What are Torrents and How they Work ?
What are torrent?
Torrents are P2P(Peer to Peer) software compatible files they are used to share files in P2P network environments. For running torrents you need to install a specialised P2P software.
Torrents use a Protocols for transfer of files The Bit-Torrent protocol is one of the most popular and common protocols used by torrent clients for sharing of large data files. This Protocol was also created by Bram Cohen while Creating BitTorrent(torrent client) in April 2001…
What is P2P?
P2P -> Peer-to-Peer as the name suggests is a network of computers that communicate with each other by using specialised P2P softwares…
What is a tracker?
A tracker is a server that assists the communication between peers(you and other people using client) actually it acts like a medium between all the peers to communicate. It is mainly used to get information about the peers , and other statistics..
What does torrent file contains?
A torrent file contains urls of multiple trackers and metadata of the files shared and the tracker. If you just edit a torrent file you will see some un-understandable garbage data all over the file…This is because the torrent files are encoded with ‘Bencode’.
The concept of seeders and leechers
The seeders are the people that have already downloaded the file (in full or part) and are open for uploading i.e. allow others to download
Leechers are the people those are downloading the file.
So, the more the seeders the faster you can download.
The main feature of a torrent client is that it can download large files without heavy load on the network and server computer and uses P2P network for getting the job done …
Rather than connecting to a single server host on the network , Torrent Client connects to a large group of hosts to download and upload a file simultaneously. Each host on the network behaves as a client as well as a server.
Let us take a small example.
You want to download a 100 MB file and you are open to upload the same file as well. Now this 100 MB file is actually divided into small parts.
Say 100 parts of 1 MB each.
You are downloading the file and say it is 5% complete. In the 5% of your completion you have say 3 of 100 parts as done.
Now for those 3 completed parts your torrent client will act as seeder and for rest 97 parts your torrent client will act as leecher.
This feature allows even the users with low bandwidth to download and upload files to multiple recipients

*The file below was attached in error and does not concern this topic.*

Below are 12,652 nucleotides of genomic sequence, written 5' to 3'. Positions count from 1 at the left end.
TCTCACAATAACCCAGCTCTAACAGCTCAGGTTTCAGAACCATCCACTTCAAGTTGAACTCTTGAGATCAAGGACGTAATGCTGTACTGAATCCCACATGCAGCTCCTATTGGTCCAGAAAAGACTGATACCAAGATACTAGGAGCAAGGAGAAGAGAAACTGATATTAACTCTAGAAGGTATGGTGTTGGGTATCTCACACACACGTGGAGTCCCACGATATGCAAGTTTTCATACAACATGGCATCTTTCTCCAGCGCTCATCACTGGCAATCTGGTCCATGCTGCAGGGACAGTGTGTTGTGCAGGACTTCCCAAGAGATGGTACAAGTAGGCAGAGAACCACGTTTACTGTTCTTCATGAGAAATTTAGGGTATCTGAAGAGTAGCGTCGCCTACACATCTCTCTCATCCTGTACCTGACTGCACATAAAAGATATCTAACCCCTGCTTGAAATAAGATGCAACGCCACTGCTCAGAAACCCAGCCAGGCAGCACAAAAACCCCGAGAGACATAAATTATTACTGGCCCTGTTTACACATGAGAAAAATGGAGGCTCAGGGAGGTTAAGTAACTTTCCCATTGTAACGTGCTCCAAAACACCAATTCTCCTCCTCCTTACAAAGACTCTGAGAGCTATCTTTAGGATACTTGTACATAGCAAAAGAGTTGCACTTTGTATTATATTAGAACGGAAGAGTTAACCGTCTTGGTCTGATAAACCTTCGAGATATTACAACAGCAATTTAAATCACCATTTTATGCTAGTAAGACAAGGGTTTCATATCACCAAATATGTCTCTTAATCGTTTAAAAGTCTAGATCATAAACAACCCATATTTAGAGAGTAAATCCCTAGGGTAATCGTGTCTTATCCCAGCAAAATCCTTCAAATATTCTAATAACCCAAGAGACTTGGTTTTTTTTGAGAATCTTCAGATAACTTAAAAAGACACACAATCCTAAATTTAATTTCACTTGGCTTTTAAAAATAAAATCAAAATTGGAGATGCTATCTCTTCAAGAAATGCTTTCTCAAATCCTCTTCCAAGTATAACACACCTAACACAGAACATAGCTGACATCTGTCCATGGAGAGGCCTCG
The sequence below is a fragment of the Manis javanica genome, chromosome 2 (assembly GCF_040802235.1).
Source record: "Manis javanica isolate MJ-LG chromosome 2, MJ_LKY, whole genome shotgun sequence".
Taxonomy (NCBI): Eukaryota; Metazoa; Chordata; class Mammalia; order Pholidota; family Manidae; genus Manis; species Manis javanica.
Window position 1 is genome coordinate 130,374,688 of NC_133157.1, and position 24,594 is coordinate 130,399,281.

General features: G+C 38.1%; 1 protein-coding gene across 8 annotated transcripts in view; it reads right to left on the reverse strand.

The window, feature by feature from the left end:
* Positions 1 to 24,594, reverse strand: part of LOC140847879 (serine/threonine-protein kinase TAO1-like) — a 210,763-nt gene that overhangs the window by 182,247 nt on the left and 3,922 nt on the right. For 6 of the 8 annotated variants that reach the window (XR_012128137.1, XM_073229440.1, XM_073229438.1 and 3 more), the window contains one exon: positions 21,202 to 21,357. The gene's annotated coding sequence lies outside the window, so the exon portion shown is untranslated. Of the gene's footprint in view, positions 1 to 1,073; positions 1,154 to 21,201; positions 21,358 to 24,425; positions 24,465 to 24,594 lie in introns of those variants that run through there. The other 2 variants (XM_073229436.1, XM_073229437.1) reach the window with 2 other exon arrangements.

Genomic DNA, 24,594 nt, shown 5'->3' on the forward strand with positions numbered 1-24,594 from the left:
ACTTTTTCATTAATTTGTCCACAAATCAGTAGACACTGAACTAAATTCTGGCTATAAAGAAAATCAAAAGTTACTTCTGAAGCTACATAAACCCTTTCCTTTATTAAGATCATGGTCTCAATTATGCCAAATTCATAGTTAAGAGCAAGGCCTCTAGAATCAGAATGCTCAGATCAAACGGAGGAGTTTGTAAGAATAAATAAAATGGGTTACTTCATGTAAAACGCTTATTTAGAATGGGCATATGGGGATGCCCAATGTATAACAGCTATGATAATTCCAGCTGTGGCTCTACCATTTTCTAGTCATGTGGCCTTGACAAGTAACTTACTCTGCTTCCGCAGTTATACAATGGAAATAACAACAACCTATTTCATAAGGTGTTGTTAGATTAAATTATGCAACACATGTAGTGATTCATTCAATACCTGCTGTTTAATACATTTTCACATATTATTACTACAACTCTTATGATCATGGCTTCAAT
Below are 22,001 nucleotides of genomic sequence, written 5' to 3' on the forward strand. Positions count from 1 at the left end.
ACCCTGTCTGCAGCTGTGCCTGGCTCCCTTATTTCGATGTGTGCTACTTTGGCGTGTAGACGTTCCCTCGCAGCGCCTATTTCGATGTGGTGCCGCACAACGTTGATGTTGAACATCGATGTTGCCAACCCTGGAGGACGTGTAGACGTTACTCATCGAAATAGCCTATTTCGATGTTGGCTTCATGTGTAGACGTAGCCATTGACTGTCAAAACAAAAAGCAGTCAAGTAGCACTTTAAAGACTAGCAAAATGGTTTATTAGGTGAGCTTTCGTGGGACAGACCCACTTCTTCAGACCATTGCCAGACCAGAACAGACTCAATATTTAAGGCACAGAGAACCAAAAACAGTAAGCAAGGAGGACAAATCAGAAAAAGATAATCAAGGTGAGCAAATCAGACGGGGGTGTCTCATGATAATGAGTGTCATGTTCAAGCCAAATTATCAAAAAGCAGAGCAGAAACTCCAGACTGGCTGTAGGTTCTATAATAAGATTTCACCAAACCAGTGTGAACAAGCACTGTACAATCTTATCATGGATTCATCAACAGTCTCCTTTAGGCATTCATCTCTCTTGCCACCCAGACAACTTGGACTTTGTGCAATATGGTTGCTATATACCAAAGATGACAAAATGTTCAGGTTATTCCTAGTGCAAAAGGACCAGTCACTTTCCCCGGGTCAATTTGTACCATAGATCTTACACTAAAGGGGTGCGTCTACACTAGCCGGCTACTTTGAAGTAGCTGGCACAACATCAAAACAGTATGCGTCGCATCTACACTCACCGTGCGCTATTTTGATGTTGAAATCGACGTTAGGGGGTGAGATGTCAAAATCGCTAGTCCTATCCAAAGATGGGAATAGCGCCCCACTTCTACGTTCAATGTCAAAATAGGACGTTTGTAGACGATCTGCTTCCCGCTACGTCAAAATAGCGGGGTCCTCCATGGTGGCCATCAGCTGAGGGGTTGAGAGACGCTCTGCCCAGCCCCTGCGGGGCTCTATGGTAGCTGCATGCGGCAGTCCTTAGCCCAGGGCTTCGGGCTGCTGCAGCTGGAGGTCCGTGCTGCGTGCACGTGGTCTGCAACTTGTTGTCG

For uploading a file the person first create a torrent file that can be distributed over FTP , HTTP etc..Then the file is hosted on his machine and acts as a Bit-Torrent node and serves as a seed. Other people with torrent files can give it to their own Bit-Torrent Node which acts as a peer , seed , leech ..Then the file is downloaded by connecting to other seeds , peers..
The first thing a torrent client does is to get the initial reception of peer data from the tracker url (located in the torrent file) Then after getting the peer information the torrent client start downloading files. The files shared by a torrent are converted to fragments/pieces these fragments are small sized files which are easier to transfer. It’s done so that we could download each fragment from a different peer thus increasing the transfer speed and less chances of corruption..
The authenticity of each file part is verified by a crypto graphical hash contained in the torrent file. During the whole transfer the torrent client often checks the tracker url for the peer stats(New peers connected)..As a peer completes the download it becomes a seed.
The health of a torrent depends on the shift of users from leechers to seeders..
First thing we need is a torrent client
The next thing is to find a site which are hosting torrents of our choice
You should be able to download anything now.
Just open the torrent file found from above sites into the torrent software of your choice.
Depending on your torrent client software, you can tweak around the settings according to your needs like increase the no of fragments, increasing the fragment size etc etc…